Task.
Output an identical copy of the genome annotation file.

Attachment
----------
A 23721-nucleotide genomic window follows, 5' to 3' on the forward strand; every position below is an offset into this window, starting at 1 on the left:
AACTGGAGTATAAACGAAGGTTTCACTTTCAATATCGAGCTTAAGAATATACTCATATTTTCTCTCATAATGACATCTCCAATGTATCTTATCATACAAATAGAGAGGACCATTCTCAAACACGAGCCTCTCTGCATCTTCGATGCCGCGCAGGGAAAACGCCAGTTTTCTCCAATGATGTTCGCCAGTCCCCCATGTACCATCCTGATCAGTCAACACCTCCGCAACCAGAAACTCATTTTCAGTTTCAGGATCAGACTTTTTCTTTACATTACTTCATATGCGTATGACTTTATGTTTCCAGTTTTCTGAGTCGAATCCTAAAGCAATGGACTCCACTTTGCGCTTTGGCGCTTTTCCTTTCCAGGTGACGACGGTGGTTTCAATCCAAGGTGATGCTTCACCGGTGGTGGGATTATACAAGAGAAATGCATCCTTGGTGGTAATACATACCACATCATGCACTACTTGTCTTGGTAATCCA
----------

A 23721-nucleotide genomic window follows, 5' to 3' on the forward strand; every position below is an offset into this window, starting at 1 on the left:
AACTGGAGTATAAACGAAGGTTTCACTTTCAATATCGAGCTTAAGAATATACTCATATTTTCTCTCATAATGACATCTCCAATGTATCTTATCATACAAATAGAGAGGACCATTCTCAAACACGAGCCTCTCTGCATCTTCGATGCCGCGCAGGGAAAACGCCAGTTTTCTCCAATGATGTTCGCCAGTCCCCCATGTACCATCCTGATCAGTCAACACCTCCGCAACCAGAAACTCATTTTCAGTTTCAGGATCAGACTTTTTCTTTACATTACTTCATATGCGTATGACTTTATGTTTCCAGTTTTCTGAGTCGAATCCTAAAGCAATGGACTCCACTTTGCGCTTTGGCGCTTTTCCTTTCCAGGTGACGACGGTGGTTTCAATCCAAGGTGATGCTTCACCGGTGGTGGGATTATACAAGAGAAATGCATCCTTGGTGGTAATACATACCACATCATGCACTACTTGTCTTGGTAATCCA